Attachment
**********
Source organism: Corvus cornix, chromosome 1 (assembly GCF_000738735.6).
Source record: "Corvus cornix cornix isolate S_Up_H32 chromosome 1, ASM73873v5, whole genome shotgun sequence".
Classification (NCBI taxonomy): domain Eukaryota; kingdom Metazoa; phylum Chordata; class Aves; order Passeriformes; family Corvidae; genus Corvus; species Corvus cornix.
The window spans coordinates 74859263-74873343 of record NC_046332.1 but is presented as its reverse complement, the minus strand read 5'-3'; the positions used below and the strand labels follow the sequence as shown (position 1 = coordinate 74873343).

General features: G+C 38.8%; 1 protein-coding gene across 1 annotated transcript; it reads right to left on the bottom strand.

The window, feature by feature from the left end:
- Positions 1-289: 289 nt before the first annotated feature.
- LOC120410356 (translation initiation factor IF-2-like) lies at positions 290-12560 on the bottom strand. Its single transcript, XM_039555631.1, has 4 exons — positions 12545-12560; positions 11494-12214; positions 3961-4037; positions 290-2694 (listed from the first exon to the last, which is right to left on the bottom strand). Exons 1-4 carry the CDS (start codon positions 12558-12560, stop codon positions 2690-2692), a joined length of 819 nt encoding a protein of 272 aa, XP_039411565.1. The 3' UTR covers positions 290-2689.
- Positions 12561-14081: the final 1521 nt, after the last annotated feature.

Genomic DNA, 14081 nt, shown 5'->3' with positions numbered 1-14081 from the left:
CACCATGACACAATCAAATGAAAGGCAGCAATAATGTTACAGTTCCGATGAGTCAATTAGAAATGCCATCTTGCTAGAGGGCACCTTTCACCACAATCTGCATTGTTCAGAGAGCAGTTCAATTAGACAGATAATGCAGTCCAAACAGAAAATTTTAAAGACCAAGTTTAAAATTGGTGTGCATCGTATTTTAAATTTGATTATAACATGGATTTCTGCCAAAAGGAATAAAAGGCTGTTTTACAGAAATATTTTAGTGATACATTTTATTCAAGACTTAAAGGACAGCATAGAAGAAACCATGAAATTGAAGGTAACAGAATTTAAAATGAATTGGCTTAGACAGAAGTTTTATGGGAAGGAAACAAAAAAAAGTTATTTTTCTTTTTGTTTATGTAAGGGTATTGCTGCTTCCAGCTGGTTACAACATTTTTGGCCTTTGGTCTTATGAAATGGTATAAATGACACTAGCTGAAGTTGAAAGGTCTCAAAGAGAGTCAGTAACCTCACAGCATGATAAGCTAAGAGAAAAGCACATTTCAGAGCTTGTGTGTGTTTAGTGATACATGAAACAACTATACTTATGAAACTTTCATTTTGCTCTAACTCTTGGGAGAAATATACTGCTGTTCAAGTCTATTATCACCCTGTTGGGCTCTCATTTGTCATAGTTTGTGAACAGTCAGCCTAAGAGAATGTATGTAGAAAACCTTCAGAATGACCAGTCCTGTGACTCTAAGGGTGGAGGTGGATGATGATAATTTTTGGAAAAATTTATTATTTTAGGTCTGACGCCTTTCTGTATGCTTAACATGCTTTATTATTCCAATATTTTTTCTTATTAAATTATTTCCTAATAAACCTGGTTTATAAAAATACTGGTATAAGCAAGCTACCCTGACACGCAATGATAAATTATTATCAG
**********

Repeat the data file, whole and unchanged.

Source organism: Corvus cornix, chromosome 1 (assembly GCF_000738735.6).
Source record: "Corvus cornix cornix isolate S_Up_H32 chromosome 1, ASM73873v5, whole genome shotgun sequence".
Classification (NCBI taxonomy): domain Eukaryota; kingdom Metazoa; phylum Chordata; class Aves; order Passeriformes; family Corvidae; genus Corvus; species Corvus cornix.
The window spans coordinates 74859263-74873343 of record NC_046332.1 but is presented as its reverse complement, the minus strand read 5'-3'; the positions used below and the strand labels follow the sequence as shown (position 1 = coordinate 74873343).

General features: G+C 38.8%; 1 protein-coding gene across 1 annotated transcript; it reads right to left on the bottom strand.

The window, feature by feature from the left end:
- Positions 1-289: 289 nt before the first annotated feature.
- LOC120410356 (translation initiation factor IF-2-like) lies at positions 290-12560 on the bottom strand. Its single transcript, XM_039555631.1, has 4 exons — positions 12545-12560; positions 11494-12214; positions 3961-4037; positions 290-2694 (listed from the first exon to the last, which is right to left on the bottom strand). Exons 1-4 carry the CDS (start codon positions 12558-12560, stop codon positions 2690-2692), a joined length of 819 nt encoding a protein of 272 aa, XP_039411565.1. The 3' UTR covers positions 290-2689.
- Positions 12561-14081: the final 1521 nt, after the last annotated feature.

Genomic DNA, 14081 nt, shown 5'->3' with positions numbered 1-14081 from the left:
CACCATGACACAATCAAATGAAAGGCAGCAATAATGTTACAGTTCCGATGAGTCAATTAGAAATGCCATCTTGCTAGAGGGCACCTTTCACCACAATCTGCATTGTTCAGAGAGCAGTTCAATTAGACAGATAATGCAGTCCAAACAGAAAATTTTAAAGACCAAGTTTAAAATTGGTGTGCATCGTATTTTAAATTTGATTATAACATGGATTTCTGCCAAAAGGAATAAAAGGCTGTTTTACAGAAATATTTTAGTGATACATTTTATTCAAGACTTAAAGGACAGCATAGAAGAAACCATGAAATTGAAGGTAACAGAATTTAAAATGAATTGGCTTAGACAGAAGTTTTATGGGAAGGAAACAAAAAAAAGTTATTTTTCTTTTTGTTTATGTAAGGGTATTGCTGCTTCCAGCTGGTTACAACATTTTTGGCCTTTGGTCTTATGAAATGGTATAAATGACACTAGCTGAAGTTGAAAGGTCTCAAAGAGAGTCAGTAACCTCACAGCATGATAAGCTAAGAGAAAAGCACATTTCAGAGCTTGTGTGTGTTTAGTGATACATGAAACAACTATACTTATGAAACTTTCATTTTGCTCTAACTCTTGGGAGAAATATACTGCTGTTCAAGTCTATTATCACCCTGTTGGGCTCTCATTTGTCATAGTTTGTGAACAGTCAGCCTAAGAGAATGTATGTAGAAAACCTTCAGAATGACCAGTCCTGTGACTCTAAGGGTGGAGGTGGATGATGATAATTTTTGGAAAAATTTATTATTTTAGGTCTGACGCCTTTCTGTATGCTTAACATGCTTTATTATTCCAATATTTTTTCTTATTAAATTATTTCCTAATAAACCTGGTTTATAAAAATACTGGTATAAGCAAGCTACCCTGACACGCAATGATAAATTATTATCAG